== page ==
I have the sketch on my panel done. This is how I actually start the oil painting itself. (About time, right?)
I like to cover the panel with a thin layer of paint pretty quickly. The reason I like it thin is because I create form by painting lighter colors on top of dar to indicate form, and I use thicker paint for those lighter colors.
Usually, I like to start with the sky, but there wasn’t any sky in the angle I chose to paint. I decided to start with the darkest areas. I made a dark using a blend of burnt Sienna and cerulean blue. I pick some up on the underside of my knife and spread it onto the panel in an action akin to buttering a piece of toast. I try to paint a little over the lines, since I plan on covering up a lot of this layer anyway and this keeps from any unpainted panel to show.
Even though, it’s an early stage, the dark looks dull and flat to me. I should probably leave it, but I couldn’t resist to add some more blue to it. I added some cerulean blue to my dark mixture, but I don’t mix it thoroughly. I want the marbleized variation in my blend.
When I apply this mix of paint, I get some nice variation of color. When I apply it on top of the dull brown beneath it, I load up a nice amount and try to lay the bad flat against the surface and pull or push it. As long as I don’t angle the knife, I get nice paint coverage. I try my hardest not to paint over it again. If I make a mark and leave it alone, it looks a lot better than if I work it over. This is the hardest thing for me to do with knife painting. Once I apply paint, it’s so instinctive and tempting to go over a part that may not be covered by multiple spreads of the knife. That often ends up killing a nice spot of color variation.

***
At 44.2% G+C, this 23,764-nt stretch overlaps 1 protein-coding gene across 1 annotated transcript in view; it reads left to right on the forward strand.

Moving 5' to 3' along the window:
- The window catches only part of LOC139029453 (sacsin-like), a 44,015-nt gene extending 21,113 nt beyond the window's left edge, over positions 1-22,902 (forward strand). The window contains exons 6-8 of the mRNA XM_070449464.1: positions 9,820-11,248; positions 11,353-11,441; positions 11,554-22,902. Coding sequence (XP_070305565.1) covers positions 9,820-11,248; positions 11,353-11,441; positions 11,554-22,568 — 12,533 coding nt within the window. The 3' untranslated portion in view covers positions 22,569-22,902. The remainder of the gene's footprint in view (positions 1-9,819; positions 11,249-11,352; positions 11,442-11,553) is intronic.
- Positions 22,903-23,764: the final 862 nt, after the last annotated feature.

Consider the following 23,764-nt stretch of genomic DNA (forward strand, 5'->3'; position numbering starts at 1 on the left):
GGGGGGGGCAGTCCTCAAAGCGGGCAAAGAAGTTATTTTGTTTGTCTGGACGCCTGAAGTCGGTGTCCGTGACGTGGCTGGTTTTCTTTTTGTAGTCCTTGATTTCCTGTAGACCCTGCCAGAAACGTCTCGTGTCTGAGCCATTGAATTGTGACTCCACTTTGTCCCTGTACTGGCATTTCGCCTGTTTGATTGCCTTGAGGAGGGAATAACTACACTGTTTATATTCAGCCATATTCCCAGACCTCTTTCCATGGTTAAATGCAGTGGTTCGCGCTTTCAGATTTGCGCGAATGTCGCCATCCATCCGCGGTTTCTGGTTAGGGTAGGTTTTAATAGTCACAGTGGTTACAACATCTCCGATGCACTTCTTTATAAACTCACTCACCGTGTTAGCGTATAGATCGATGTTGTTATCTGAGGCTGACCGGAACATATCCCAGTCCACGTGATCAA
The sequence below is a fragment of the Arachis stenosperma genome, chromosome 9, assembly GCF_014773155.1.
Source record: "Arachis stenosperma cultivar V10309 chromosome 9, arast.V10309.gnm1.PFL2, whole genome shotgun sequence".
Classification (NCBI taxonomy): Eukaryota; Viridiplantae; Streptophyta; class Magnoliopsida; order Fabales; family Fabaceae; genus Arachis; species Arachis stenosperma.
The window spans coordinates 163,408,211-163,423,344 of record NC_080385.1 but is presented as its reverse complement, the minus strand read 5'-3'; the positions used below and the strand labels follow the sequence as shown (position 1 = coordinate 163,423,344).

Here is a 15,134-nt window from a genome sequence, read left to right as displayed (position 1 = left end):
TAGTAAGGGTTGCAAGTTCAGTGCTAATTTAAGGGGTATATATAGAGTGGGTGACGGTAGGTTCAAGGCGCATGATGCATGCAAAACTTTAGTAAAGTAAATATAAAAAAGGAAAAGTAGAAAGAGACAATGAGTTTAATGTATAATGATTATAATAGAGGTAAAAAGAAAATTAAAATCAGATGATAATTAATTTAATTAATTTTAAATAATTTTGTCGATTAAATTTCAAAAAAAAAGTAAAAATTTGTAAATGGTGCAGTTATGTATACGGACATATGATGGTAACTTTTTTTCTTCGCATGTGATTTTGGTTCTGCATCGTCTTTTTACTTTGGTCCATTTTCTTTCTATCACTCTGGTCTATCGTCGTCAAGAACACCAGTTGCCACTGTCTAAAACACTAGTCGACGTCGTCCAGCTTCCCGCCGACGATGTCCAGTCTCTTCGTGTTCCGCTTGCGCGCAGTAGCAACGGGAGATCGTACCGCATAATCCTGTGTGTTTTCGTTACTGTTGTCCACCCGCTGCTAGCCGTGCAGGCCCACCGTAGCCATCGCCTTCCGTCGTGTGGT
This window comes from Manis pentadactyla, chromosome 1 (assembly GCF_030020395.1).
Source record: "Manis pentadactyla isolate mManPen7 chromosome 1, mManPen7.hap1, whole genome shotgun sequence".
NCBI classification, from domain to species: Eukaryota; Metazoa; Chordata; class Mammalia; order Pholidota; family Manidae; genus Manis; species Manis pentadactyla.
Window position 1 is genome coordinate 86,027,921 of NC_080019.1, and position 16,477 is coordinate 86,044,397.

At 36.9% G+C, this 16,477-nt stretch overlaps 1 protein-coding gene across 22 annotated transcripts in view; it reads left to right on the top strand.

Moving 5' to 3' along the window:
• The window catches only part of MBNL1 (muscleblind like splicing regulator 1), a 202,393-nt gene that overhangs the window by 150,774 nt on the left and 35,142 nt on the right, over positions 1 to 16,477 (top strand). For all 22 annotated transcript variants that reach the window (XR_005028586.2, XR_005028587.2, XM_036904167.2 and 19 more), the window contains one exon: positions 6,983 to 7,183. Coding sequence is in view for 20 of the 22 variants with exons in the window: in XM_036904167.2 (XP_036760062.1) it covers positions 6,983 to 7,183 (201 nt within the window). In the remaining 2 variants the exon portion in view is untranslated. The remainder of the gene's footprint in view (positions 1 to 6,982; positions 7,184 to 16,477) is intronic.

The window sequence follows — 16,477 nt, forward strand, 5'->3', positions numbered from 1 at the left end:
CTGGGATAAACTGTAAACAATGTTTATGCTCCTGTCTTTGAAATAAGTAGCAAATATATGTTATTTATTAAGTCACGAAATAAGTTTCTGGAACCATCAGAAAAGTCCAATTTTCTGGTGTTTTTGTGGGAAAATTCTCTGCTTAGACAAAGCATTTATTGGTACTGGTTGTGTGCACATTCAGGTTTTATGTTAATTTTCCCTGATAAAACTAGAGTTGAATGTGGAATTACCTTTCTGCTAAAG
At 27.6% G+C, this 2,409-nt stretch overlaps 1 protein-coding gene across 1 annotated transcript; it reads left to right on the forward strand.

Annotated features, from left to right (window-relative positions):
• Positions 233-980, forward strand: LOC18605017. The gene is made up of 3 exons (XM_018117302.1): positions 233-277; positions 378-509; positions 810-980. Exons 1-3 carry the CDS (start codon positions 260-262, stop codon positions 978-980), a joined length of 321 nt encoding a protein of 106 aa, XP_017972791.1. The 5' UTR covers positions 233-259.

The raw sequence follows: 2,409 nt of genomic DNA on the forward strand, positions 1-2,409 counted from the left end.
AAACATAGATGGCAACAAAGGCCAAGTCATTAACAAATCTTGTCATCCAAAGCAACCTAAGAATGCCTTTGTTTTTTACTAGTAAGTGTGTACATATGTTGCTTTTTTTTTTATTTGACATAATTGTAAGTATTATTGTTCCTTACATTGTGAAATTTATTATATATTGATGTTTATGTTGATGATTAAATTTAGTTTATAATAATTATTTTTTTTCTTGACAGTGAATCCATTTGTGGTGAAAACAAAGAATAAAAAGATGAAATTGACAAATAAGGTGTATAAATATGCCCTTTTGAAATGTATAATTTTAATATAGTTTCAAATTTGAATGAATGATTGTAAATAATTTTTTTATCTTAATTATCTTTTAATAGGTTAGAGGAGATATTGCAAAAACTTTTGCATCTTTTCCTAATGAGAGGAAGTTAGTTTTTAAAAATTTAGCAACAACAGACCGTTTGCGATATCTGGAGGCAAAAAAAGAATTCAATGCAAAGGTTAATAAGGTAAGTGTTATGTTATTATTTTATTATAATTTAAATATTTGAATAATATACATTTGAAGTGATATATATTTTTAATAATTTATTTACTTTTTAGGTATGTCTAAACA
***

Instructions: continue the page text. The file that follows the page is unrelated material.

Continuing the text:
When I look into my scene, I see the trunks in the back are darker and cooler. The ones in front are lighter and warmer. They’re reflecting more light. So I try to indicate that with different types of dark paint. Some are cooler bluish darks; others are warmish brown darks. I try to apply my paint in interesting directions. If they’re all done the same way, the textures would be as boring as if I used the same color all over the panel.
Well, look who just plopped down a mere couple yards from me. A couple beautiful morning doves, eating some birdseed left from when we fed our birds yesterday. They’re not in my sketch, but I can’t leave them out of my painting. Since they have no problem hanging around while I paint nearby, I gotta include them into my scene.
I don’t know how long they’ll hang around, so I paint them as quick as I can. I have to say, blending the exact warm gray of their feathers took a little time. I appreciated the birds’ patience on this.
I start adding some darks to the soil at the base of the tree, knowing that later I will be adding a circle on violet leaves all around it. I also started adding some brother greens to indicate the sunlit yard behind the trees.
Okay, my panel is pretty much blocked in all over. It looks rough, but I have a nice layer of paint all over that I can go on top of with thicker paint. In some ways, this is basically a basic color sketch. Now it’s time to add thicker paint on top to make it look more like the scene I want it to be.
And that’s what I’ll show you next blog entry.